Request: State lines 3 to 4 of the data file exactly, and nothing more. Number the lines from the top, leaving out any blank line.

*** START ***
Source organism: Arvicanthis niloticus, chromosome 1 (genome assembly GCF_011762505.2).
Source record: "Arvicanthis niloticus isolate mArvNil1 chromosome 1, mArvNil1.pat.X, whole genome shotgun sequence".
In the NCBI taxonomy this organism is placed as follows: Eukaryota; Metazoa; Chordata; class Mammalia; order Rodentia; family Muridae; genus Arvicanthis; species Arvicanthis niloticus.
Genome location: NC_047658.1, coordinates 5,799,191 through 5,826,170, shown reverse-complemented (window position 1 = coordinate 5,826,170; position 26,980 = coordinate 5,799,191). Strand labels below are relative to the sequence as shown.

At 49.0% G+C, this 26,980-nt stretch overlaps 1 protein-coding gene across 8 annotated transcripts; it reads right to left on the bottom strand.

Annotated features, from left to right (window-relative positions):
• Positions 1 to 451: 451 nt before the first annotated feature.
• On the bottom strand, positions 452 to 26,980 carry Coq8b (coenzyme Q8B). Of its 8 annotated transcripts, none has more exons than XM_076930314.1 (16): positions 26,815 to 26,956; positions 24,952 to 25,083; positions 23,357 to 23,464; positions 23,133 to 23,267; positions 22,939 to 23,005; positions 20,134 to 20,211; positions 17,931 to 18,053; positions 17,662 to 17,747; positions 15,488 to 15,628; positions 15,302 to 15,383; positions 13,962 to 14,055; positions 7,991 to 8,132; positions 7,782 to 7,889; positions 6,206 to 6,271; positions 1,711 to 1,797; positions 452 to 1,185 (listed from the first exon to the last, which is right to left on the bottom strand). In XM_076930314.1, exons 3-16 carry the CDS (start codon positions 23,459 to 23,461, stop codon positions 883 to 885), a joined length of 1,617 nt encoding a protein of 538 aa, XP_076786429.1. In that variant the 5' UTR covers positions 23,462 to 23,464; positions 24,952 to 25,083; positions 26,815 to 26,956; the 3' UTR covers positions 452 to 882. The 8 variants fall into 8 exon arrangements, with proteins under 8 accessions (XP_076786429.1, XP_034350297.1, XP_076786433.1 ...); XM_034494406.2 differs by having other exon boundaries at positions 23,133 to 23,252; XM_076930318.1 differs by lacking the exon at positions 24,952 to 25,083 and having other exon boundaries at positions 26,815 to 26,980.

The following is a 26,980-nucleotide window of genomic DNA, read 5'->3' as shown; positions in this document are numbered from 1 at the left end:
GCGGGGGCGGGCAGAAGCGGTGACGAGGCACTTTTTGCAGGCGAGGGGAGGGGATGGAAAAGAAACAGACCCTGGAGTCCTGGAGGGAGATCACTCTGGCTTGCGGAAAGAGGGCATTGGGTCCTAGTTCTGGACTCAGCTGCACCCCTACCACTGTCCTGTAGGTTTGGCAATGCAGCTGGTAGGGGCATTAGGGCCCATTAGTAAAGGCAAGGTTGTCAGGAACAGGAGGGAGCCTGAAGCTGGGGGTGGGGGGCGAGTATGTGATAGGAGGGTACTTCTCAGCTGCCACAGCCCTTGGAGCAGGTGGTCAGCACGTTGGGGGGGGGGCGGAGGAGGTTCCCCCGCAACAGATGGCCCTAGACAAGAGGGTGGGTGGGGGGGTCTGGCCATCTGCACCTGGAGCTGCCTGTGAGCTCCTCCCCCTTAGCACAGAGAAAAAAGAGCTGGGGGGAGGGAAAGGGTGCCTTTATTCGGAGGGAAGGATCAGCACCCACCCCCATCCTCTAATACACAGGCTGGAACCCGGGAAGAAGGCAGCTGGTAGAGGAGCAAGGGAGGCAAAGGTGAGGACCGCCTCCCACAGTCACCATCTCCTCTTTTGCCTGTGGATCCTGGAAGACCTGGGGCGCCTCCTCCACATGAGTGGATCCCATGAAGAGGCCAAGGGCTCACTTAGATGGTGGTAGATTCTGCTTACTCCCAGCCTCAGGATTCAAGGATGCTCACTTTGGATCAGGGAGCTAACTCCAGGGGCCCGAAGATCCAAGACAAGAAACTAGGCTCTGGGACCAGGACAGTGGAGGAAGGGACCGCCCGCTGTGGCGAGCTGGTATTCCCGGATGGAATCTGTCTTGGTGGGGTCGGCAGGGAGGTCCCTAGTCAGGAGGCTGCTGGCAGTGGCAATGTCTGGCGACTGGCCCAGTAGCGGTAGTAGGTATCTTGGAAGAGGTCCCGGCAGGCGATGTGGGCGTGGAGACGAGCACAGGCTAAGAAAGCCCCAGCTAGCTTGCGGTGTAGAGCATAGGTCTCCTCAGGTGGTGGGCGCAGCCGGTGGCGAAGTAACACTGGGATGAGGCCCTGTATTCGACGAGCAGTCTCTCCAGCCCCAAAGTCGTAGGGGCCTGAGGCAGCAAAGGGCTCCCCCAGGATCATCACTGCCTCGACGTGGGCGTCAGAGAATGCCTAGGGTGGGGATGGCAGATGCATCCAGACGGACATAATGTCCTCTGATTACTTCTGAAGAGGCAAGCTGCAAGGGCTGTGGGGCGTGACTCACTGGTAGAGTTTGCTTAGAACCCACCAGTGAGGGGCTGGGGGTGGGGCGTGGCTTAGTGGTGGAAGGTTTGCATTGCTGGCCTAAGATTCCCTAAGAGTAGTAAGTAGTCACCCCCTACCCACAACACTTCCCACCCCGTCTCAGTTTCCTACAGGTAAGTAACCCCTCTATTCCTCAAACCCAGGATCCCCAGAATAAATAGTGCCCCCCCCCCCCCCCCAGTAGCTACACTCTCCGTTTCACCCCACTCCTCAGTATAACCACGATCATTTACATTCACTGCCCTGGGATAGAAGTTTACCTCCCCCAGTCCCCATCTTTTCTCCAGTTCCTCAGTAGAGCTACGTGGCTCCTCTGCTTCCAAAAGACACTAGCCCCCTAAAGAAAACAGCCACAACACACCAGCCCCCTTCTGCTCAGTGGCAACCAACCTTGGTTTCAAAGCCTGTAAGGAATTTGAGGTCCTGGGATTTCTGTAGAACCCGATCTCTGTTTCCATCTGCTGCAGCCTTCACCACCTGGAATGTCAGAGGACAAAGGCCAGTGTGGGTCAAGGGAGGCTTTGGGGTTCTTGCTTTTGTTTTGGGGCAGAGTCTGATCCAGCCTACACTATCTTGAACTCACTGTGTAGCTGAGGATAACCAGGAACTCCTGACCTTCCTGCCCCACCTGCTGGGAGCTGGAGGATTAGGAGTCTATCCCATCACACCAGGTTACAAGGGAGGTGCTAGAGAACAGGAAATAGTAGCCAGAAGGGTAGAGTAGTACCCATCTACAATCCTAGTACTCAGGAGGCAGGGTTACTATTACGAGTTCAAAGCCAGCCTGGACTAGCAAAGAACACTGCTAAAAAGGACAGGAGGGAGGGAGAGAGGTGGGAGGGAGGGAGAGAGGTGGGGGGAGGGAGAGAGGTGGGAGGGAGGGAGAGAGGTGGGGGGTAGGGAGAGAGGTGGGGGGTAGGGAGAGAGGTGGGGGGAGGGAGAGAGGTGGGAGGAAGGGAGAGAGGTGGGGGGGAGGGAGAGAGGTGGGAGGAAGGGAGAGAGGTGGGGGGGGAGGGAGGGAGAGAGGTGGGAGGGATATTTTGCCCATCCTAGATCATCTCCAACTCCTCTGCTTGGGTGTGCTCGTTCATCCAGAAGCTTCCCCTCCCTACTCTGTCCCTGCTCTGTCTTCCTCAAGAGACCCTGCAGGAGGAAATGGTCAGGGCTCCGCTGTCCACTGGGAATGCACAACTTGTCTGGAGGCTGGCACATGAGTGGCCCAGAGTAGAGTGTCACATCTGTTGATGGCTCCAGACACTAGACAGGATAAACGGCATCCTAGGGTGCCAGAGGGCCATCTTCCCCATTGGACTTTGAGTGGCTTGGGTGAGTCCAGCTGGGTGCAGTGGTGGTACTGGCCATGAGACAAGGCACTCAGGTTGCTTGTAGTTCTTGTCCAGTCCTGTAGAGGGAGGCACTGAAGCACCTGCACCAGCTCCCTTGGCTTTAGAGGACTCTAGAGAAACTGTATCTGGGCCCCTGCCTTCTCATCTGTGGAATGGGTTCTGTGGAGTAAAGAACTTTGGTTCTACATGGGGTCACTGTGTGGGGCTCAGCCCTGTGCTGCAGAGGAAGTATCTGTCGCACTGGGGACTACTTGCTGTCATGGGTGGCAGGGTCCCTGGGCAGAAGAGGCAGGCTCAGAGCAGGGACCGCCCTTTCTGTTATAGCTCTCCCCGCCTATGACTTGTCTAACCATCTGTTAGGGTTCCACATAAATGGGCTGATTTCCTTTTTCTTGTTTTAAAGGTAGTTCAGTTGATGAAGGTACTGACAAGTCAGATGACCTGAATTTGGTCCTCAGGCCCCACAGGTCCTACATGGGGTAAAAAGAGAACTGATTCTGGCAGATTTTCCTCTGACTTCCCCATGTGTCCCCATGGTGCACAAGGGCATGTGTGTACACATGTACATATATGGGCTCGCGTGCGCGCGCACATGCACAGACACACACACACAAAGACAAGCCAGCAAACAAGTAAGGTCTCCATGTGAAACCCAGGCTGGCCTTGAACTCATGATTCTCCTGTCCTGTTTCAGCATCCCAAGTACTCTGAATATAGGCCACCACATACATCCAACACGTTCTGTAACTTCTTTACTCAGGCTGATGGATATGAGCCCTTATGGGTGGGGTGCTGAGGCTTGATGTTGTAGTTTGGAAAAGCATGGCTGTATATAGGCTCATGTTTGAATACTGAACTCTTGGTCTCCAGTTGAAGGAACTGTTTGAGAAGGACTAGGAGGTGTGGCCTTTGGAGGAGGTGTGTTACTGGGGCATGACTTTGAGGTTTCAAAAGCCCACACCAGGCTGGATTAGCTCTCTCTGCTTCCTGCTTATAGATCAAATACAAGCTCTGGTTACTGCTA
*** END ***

In the NCBI taxonomy this organism is placed as follows: Eukaryota; Metazoa; Chordata; class Mammalia; order Rodentia; family Muridae; genus Arvicanthis; species Arvicanthis niloticus.
Genome location: NC_047658.1, coordinates 5,799,191 through 5,826,170, shown reverse-complemented (window position 1 = coordinate 5,826,170; position 26,980 = coordinate 5,799,191). Strand labels below are relative to the sequence as shown.